Tibet, also known as “the roof of the world”, is a country that lies north of India and Nepal and is situated on the largest and highest plateau in the world. The country was an independent Buddhist nation, till 1949, with rich knowledge of Mahayana and Vajrayana teachings of Buddhism.
The foundation of Tibet can be dated back to 127 B.C. under the rule of Yarlung Dynasty and in the centuries to come they united as one nation and became one of the mightiest powers under King Songtsen Gampo and his successor. In 821/823 China and Tibet entered a forceful peace treaty that demarcated borders between the two countries and ensured that “Tibetans shall be happy in Tibet and Chinese shall be happy in China.”
Tibetan leaders entered a peaceful agreement with the Mongols rulers to avoid conquest of Tibet. In exchange for protection and patronage, the Tibetan Lama promised the Mongols political loyalty, blessing, and religious teachings. The agreement continued until the 20th century, and the people experienced a cultural and spiritual prosperity.
Tibet In 20th Century
Tibet’s neighbouring countries have always considered Tibet as an independent nation and Tibet has always had congenial relations with Bhutan, Nepal, British (later India) but relations with China have always been rocky as China kept urging Tibet to join the Chinese Republic and waged border wars on it. Tibet never maintained too many international relations and remained a peaceful country. Even in the World War 2, Tibet stayed neutral despite continuous pressure from United States, United Kingdom, and China to allow passage through the country. In 1913, Tibet was invited by Great Britain as an independent and sovereign country to participate in the tripartite conference held in Simla between China, England and Tibet to reduce the border tension between China and Tibet. Although the conference failed but was a clear acknowledgment of Tibet as an International force by Great Britain.
The country had its national flag, currency, stamps, passports, and army; signed international treaties, and maintained diplomatic relations with neighbouring countries thus acting like an independent country for years, until 1950 when China invaded Tibet.
Invasion Of Tibet
The year 1950 marks a turning point in Tibet’s long history. It was the year when the People’s Liberation Army of the PRC invaded the country. One of the many reasons that China gave for the invasion was that they were helping Tibet in driving out foreign forces which were not a valid reason as according to Tenzin Gyatso, the 14th Dalai Lama, there were only a handful of foreigners in the country, and they did no harm to Tibet. Then in May 1951, the Chinese government imposed the “17-Point Agreement for the Peaceful Liberation of Tibet” which lacked validity under international law because the agreement was made under duress. However, with 40,000 soldiers, fear of immediate occupation of Lhasa and the threat of destruction of Tibetan State left the government no choice but to agree to the terms.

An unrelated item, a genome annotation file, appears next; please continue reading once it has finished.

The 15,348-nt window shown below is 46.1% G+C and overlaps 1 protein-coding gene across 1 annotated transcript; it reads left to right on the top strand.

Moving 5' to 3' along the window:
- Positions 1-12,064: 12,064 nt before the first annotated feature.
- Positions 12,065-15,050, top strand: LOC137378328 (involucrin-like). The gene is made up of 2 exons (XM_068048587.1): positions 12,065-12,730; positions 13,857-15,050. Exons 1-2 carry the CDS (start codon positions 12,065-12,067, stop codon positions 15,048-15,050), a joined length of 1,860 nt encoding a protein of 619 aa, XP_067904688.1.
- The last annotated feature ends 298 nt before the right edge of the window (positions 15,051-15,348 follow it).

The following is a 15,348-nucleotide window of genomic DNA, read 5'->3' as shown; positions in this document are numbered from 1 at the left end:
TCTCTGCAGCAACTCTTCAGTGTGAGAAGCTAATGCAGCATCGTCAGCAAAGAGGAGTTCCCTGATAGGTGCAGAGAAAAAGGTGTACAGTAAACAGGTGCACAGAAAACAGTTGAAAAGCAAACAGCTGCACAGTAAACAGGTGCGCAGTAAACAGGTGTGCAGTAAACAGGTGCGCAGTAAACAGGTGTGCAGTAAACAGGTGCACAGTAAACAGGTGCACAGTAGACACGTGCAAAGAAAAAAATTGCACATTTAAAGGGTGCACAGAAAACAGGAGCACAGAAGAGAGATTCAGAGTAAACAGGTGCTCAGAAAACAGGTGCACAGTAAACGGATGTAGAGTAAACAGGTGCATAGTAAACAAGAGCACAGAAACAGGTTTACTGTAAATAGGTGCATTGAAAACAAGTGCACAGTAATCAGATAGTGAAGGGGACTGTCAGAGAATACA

As the people of Tibet started to resist the invasion, China became more brutal in their methods of repression. They destroyed religious buildings and imprisoned monks. In 1959, they had killed 87,000 Tibetans, and the current Dalai Lama was forced to exile in India. China has always claimed that Tibet has always been a part of China without any factual evidence. On the contrary, if you look at the two nations the difference between them is clear. China and Tibet have very different culture in terms of language, religion (Tibetans follow the Tantric style of Buddhism and the Chinese follow Confucian/Taoism style) and even the origin of their culture is very different
The rich cultured nation of Tibet, a once peace-loving and diplomatic country has been robbed of its historical and religious buildings. Till now 1.2 million people have died because of Chinese occupation, but this has not stopped the new generation to oppose to Chinese oppression and win the independence of their nation back.
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